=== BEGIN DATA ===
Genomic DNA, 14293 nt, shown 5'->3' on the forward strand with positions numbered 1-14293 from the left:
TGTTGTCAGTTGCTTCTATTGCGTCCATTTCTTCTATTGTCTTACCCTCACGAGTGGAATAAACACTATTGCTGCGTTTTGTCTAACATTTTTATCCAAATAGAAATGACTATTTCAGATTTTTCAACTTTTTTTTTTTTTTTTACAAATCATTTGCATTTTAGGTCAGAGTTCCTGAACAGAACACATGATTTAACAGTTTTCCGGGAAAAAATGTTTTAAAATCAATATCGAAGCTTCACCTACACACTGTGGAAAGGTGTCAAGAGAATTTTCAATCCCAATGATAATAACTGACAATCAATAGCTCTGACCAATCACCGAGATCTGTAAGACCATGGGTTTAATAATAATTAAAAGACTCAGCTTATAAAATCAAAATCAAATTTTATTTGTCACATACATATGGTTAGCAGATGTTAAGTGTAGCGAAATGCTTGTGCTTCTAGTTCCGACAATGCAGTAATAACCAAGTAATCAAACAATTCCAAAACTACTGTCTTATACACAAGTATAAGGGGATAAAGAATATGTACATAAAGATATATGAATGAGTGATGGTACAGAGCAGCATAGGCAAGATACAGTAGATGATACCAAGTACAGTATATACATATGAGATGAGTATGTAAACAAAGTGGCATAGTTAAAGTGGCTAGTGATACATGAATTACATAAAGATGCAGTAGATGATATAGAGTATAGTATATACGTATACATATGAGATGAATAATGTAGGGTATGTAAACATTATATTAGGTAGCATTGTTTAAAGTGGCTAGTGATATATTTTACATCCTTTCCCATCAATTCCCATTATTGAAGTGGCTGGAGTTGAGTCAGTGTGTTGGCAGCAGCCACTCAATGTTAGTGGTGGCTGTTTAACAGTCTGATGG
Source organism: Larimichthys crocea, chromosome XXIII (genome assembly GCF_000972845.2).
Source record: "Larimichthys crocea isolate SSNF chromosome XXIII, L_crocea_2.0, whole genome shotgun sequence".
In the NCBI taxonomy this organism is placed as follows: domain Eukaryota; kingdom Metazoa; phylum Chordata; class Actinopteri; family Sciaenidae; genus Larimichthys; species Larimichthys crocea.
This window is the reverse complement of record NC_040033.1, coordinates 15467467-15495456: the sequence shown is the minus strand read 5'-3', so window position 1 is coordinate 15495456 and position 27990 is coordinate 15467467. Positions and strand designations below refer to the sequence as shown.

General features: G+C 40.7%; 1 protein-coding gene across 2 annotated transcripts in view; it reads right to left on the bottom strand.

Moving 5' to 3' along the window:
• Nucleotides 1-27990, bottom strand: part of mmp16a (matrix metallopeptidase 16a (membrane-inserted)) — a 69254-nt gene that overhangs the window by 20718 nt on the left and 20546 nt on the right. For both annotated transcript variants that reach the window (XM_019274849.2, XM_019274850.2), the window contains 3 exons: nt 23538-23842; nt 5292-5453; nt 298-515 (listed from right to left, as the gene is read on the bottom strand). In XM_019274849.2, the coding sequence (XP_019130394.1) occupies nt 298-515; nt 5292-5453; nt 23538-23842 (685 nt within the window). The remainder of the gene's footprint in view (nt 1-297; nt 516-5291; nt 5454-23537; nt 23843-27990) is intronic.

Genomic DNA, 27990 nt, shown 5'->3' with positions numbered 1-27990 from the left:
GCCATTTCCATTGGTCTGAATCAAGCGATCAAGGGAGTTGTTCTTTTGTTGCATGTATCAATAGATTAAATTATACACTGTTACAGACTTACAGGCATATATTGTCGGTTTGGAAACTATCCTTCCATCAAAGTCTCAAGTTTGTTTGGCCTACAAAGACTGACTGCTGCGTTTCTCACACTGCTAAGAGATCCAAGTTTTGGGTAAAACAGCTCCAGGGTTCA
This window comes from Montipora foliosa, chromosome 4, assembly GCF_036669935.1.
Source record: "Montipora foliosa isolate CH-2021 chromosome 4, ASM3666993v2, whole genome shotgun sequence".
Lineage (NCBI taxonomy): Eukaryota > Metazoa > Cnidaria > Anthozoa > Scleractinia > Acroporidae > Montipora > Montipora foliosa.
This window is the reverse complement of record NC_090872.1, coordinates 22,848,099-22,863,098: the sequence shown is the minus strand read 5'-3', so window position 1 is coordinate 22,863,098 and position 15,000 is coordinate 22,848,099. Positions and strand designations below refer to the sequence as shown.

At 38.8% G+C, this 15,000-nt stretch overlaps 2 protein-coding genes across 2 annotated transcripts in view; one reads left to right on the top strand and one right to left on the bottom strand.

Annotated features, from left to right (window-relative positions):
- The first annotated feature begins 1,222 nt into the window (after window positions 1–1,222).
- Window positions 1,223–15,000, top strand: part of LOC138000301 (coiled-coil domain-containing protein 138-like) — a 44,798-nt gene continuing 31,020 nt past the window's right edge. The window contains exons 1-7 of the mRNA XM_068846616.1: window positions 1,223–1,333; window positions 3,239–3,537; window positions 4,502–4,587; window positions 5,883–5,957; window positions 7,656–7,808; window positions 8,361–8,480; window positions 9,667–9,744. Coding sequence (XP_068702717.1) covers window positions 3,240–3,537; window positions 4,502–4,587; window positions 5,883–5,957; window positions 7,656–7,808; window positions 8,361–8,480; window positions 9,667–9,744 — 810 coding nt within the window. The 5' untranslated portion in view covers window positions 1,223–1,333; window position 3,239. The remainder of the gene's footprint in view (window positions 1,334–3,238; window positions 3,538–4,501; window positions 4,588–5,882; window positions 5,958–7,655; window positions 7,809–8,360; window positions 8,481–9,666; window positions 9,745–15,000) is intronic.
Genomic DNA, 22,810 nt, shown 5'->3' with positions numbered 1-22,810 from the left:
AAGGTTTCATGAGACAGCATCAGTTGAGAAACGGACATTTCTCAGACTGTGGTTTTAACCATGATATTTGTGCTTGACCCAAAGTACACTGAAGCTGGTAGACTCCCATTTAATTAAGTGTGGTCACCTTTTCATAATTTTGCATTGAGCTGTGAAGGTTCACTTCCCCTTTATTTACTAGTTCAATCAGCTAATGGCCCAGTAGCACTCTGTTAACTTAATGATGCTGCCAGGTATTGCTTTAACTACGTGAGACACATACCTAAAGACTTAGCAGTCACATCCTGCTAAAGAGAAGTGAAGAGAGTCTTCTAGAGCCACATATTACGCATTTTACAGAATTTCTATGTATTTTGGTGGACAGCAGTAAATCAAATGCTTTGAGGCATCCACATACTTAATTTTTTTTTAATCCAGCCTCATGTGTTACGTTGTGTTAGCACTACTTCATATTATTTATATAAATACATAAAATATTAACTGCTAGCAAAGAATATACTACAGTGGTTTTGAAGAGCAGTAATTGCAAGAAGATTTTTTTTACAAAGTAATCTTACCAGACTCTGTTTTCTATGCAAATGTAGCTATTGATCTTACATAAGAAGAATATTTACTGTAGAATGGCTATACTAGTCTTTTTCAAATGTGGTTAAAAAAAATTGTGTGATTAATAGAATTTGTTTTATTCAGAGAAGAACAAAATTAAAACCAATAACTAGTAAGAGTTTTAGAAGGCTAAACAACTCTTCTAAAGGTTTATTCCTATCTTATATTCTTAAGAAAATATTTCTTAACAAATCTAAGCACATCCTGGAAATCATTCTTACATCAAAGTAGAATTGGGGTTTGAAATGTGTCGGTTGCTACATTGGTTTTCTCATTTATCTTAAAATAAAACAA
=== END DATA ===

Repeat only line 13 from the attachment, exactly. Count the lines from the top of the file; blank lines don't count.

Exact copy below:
Source record: "Montipora foliosa isolate CH-2021 chromosome 4, ASM3666993v2, whole genome shotgun sequence".